Sam swallowed back her instinctual sob of relief, and nodded mutely.

"More?" His head tilted in inquiry.

Blinking through her welling tears, she nodded. "Whatever you feel able..." she ventured.

But already he had walked around the desk and stood before her, pressing yet another kiss into her palm.

"God's sake, tell me to stop," he pleaded.

"Not me," she breathed. "I'm not the boss of you."

"How wrong you are," he answered earnestly, his blue eyes sparkling into hers.

Then, before she knew it, Sam was folded in his arms and kissed until her hat fell off.

She had only relived this moment in her mind about a hundred times in the last few weeks. It hadn't been their last kiss by a long chalk, but by virtue of being their first 'lip-on-lip' intimacy, it occupied the prime position in her memory.

The first two things that came as a surprise to Sam had been the strength of the arms that held her so tightly, and the lovely tension of restrained passion she felt in the kiss itself… some part of her had imagined that the first time their lips met, it would be a very gentle and chaste prelude to more. But the hazy memory of being lifted in his arms and carried to the bathroom came back to her; the sense of reassurance communicated in his strong, solid physical support of her at that most vulnerable time.

Accordingly, as soft as his lips were as they warmed hers, there was a firmness, a sense of resolve in the caress, and as he turned his head she could feel the slightest opening of his mouth against hers, the lightest flick of his tongue. His seemingly effortless ability to sustain her as she melted into him was challenged by the sudden weakness in her limbs.

But, at the very moment that her collapse against his body made it obvious to her what a strong effect she in turn had on him, he pulled slowly away and looked into her eyes.

"My splendid girl," he whispered, his eyebrows drawn up in a look that teetered on the edge of pain, "more than that, we can't do here, as much as I might want to."

More than that. Sam reflected on their many delicious interludes since then. There was no doubt that he was a man who understood the art of giving and receiving pleasure, but frustratingly, his restraint—not hers—had always put a cap on their caresses before they tipped over into what might be called 'dangerous territory'. Sam found herself a little saddened by it, though she understood full well it was a mark of his respect for her. It was also, she supposed, a generational thing. Christopher Foyle was not a fresh young man—indeed he leant towards her parents' generation, though Sam preferred not to dwell on commonalities with her father.

Thus, six weeks on from the first chaste touch of lips to palm, and four weeks on from their first intimate embrace, Sam hovered in uncertainty about her place in his affections. And in recent days, this talk of Liverpool and leaving Hastings had done much to undermine her confidence.

More than anything, she wanted reassurance now, but sensed he had been holding back from her.

"Christopher, this won't do," she told him sternly, hauling herself back into the present. "I need to know your plans."

"Might we have dinner first?" he bargained. "Promise we'll discuss things afterwards."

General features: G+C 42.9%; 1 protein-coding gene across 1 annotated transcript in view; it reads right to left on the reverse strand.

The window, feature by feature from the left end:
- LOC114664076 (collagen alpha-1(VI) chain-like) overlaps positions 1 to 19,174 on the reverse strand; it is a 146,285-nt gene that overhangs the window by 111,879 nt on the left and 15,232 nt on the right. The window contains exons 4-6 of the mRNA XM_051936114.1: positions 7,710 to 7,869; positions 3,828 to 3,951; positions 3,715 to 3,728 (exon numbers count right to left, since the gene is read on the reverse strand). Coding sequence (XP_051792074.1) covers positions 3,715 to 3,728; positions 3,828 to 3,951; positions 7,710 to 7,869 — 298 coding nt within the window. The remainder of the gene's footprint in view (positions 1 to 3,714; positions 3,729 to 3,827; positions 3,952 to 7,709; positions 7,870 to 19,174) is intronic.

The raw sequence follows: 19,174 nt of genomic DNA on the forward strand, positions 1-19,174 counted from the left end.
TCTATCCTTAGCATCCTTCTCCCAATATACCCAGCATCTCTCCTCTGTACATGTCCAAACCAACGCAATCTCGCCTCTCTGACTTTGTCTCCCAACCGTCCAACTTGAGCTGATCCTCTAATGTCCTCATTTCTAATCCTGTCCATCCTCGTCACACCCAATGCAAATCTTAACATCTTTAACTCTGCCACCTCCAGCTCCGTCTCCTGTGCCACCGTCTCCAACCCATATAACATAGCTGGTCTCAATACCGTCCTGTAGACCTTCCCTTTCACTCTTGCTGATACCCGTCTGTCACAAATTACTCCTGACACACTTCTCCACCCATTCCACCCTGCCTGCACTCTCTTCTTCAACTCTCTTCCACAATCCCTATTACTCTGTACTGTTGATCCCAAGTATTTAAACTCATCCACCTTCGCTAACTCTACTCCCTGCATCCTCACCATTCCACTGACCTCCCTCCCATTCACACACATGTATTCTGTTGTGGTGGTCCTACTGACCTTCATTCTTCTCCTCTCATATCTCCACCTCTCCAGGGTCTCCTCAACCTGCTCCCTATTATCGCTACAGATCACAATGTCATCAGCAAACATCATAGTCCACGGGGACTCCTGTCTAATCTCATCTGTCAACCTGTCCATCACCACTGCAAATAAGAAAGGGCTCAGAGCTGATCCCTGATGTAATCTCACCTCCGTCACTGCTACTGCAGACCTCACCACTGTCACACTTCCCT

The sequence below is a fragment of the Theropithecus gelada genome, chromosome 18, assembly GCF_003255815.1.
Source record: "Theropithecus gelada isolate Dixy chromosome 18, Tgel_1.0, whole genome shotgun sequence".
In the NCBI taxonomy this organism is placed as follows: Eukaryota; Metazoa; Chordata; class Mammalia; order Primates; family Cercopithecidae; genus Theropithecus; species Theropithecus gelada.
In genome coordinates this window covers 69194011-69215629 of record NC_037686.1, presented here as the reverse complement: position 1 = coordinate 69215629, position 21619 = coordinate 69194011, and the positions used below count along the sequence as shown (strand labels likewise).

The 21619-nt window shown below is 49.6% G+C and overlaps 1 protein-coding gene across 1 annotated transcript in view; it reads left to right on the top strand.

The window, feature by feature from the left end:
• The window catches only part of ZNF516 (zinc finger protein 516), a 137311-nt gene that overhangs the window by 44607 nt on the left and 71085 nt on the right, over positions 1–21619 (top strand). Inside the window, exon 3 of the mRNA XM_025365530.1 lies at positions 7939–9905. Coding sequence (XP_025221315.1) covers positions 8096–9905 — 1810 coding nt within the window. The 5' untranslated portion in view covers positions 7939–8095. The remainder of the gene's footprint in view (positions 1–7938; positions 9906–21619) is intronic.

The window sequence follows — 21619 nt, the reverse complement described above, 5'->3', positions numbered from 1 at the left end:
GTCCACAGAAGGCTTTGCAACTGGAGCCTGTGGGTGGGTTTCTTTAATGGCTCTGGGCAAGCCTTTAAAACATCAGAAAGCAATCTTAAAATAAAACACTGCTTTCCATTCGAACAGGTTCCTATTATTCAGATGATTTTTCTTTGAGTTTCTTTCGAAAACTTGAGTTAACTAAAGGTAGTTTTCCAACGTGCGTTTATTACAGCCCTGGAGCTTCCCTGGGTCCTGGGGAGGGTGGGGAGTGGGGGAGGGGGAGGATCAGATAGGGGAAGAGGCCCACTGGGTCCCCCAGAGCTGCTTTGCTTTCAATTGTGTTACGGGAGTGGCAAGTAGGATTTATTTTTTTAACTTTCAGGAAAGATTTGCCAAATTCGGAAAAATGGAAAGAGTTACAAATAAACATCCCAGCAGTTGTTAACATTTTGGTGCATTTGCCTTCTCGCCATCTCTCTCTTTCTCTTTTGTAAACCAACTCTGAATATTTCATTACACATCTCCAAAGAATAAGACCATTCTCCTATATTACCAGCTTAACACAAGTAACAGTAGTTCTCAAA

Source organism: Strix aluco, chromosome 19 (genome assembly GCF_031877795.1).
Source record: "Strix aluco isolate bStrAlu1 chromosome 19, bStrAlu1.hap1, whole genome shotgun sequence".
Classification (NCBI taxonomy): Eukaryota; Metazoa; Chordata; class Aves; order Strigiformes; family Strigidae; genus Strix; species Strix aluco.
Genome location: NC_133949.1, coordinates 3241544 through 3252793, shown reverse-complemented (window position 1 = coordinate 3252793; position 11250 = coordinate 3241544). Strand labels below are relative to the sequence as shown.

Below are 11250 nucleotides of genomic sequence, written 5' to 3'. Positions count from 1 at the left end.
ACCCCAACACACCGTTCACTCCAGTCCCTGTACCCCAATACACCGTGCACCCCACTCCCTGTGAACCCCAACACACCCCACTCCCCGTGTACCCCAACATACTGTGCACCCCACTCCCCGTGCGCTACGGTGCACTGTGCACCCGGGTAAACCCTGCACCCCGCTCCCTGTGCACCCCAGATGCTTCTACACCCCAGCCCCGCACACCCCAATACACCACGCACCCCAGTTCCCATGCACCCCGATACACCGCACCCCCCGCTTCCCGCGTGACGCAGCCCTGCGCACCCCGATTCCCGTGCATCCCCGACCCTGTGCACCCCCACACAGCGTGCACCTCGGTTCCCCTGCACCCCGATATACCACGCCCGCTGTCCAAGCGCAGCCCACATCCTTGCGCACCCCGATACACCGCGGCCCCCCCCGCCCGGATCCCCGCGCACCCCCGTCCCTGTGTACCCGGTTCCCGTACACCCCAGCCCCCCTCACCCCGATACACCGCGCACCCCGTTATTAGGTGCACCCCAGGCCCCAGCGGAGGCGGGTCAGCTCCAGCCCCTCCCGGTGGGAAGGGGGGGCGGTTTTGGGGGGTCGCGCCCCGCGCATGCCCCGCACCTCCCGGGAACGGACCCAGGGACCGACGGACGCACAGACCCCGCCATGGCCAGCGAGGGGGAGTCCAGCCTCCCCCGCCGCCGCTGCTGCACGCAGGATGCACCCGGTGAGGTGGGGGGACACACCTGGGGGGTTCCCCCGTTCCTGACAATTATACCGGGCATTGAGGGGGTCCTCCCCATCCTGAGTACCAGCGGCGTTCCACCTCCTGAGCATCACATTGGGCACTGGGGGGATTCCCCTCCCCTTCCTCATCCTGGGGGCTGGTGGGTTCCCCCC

Sam swivelled in her chair and regarded him critically. He wore that soulful look that always melted her, and so she softened, reaching up to stroke his cheek.

"All right. What's in the pantry?"

Foyle squinted while he recollected. "Potatoes... um, carrots... and..." he winked, "a tin of cottage."

"All right." She mentally transformed the 'tin of cottage' into corned beef. "Just need to fetch a thing in from the car, and we can have a proper cottage pie."

"Leave you to it, then. I'll go and build up the fire." He ran his hands affectionately down the outside of her arms, kissed the top of her hat, and took off into the living room.

...

Onions, Sam reflected, were funny things. Quite uniform all the way through, and when you got to the heart of one... well, the middle—there wasn't truly anything one could call a heart—that was it. Just layers upon layers. One, and then another, and another, and another.

Sam sniffed and raised the knuckles of her left hand to stem the welling tears.

"Waterworks?" Foyle asked, sticking his head into the kitchen. "Not on account of me, I hope?"

"Don't flatter yourself," she told him airily. "I'm peeling Sergeant Rivers' onion—the one Paul won, that he and I are going halves on. Paul's let me have first whack at it, and in return I said I'd dice his half and put it in a dish. You won't mind if I borrow an old dish of yours?"

"Be my guest."

Foyle stepped up to the sink and turned her to him, bringing out his handkerchief to dab the wetness from her cheeks. "You mustn't put your fingers near your eyes then," he told her softly. "Didn't anybody ever teach you to peel onions under water?"

"Sounds like a recipe for a cut finger to me," declared Sam with stubborn scepticism.

"I'll teach you in a minute." He steadied her by the shoulder and tilted her chin upwards.

"It isn't easy for Paul, now Jane's gone and left," Sam went on, blinking at the ceiling while Christopher dried her eyes. "Oh, I don't know," she sighed disconsolately. "Everybody seems so eager to get out of Hastings these days."

Releasing her, Foyle took her hand in his and brought her knuckles to his lips.

"That's quite a pungent onion," he grinned, holding on firmly to her fingers.

"Oh don't make fun..." Sam sighed, and tried to pull her hand away, but his stronger grasp defeated her, and so she cast her eyes to one side in frustration.

"Sam, listen," he began, "I know you've been worried about your job, in case I left."